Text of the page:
Growing up in the village, I remember with nostalgia how we used to wake up early to look for mushroom. The chilly morning dew was none of our worries as long as we collected mushroom. Buying this commodity was unheard of and I would have laughed off anyone trying to sell it to me. Buying it was like buying air – its abundance then was like that of air. As kids we believed God used to drop it like manna in the night for us to pick it in the morning but things have changed now. Mushroom has become a scarce commodity prompting people to make deliberate efforts in growing them.

A sample of mushrooms

A sample of mushrooms

Now, mushroom farming is steadily gaining ground in Kenya after people realized that it is a potentially lucrative business venture in the region. “I wanted to try mushrooms after learning that they are profitable,” a farmer I had visited on his farm told. The uptake of this new agriculture venture in the country has been boosted by the huge demand in the big hotels. But as we take up these opportunities, we need to be cautious and undertake all the necessary preliminary preparations before making big investments. Just like any other business, there is need to carry out a feasibility study in your area of operation before starting it up.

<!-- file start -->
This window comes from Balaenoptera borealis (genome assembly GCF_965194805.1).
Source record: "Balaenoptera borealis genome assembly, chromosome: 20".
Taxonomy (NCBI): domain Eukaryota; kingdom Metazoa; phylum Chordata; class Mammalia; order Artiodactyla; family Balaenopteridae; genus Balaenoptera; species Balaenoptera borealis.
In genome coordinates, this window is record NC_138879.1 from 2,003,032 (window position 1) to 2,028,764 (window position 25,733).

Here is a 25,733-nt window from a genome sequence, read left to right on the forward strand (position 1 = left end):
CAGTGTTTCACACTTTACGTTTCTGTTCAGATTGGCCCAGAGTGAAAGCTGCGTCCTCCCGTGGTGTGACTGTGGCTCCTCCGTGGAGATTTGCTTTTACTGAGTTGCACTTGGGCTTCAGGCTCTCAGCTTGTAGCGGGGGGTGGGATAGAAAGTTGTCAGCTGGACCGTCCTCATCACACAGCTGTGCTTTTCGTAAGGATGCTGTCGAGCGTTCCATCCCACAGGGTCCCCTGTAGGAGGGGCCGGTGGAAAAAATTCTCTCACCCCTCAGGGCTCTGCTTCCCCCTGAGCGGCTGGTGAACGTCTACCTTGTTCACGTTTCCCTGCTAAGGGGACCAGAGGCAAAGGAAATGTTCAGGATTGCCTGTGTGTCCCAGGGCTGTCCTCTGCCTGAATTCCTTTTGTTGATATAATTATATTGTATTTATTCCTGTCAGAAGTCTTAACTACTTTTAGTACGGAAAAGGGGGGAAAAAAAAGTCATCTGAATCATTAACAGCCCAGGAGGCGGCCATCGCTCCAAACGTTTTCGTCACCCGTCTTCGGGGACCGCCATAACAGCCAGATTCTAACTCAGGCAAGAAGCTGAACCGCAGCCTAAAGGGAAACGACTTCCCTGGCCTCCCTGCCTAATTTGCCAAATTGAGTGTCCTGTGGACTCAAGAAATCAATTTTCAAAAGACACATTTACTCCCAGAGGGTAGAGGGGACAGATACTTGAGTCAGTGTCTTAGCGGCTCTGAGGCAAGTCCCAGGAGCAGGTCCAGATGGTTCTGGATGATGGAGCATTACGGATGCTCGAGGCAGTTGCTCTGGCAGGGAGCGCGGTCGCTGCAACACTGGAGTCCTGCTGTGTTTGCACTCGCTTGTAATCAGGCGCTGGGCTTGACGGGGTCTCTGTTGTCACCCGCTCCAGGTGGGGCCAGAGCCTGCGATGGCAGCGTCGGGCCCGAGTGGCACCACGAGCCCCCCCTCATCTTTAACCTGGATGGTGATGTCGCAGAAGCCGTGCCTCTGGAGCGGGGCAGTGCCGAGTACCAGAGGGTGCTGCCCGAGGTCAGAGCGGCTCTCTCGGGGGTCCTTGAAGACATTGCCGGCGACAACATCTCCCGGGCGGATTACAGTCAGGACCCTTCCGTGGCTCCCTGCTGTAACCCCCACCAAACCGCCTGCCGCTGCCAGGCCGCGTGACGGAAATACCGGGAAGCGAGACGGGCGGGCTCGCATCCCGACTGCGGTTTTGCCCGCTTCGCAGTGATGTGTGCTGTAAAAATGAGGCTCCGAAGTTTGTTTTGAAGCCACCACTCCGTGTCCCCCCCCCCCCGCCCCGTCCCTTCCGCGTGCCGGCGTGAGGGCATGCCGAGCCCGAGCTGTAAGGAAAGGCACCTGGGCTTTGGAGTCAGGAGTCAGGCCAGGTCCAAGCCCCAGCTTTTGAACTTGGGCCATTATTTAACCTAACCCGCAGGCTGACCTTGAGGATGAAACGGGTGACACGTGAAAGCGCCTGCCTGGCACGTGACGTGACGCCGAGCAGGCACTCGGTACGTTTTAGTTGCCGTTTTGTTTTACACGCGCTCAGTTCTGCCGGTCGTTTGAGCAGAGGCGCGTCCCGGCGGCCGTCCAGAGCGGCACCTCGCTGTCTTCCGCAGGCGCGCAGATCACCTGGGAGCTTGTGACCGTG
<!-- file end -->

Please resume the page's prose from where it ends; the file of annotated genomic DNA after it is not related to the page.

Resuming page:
Many institutions are supporting and promoting mushroom farming by providing trainings to farmers and youth groups who would like to venture into mushroom farming. Such groupings are also eligible to get funding from financial institutions as a start up capital. Such an institution supporting mushroom farming is Pwani University where a former agriculture officer is currently an assistant farm manager in charge of mushroom production.

Kids won’t have to wake up in the morning in order to search for mushroom anymore as i used to do.

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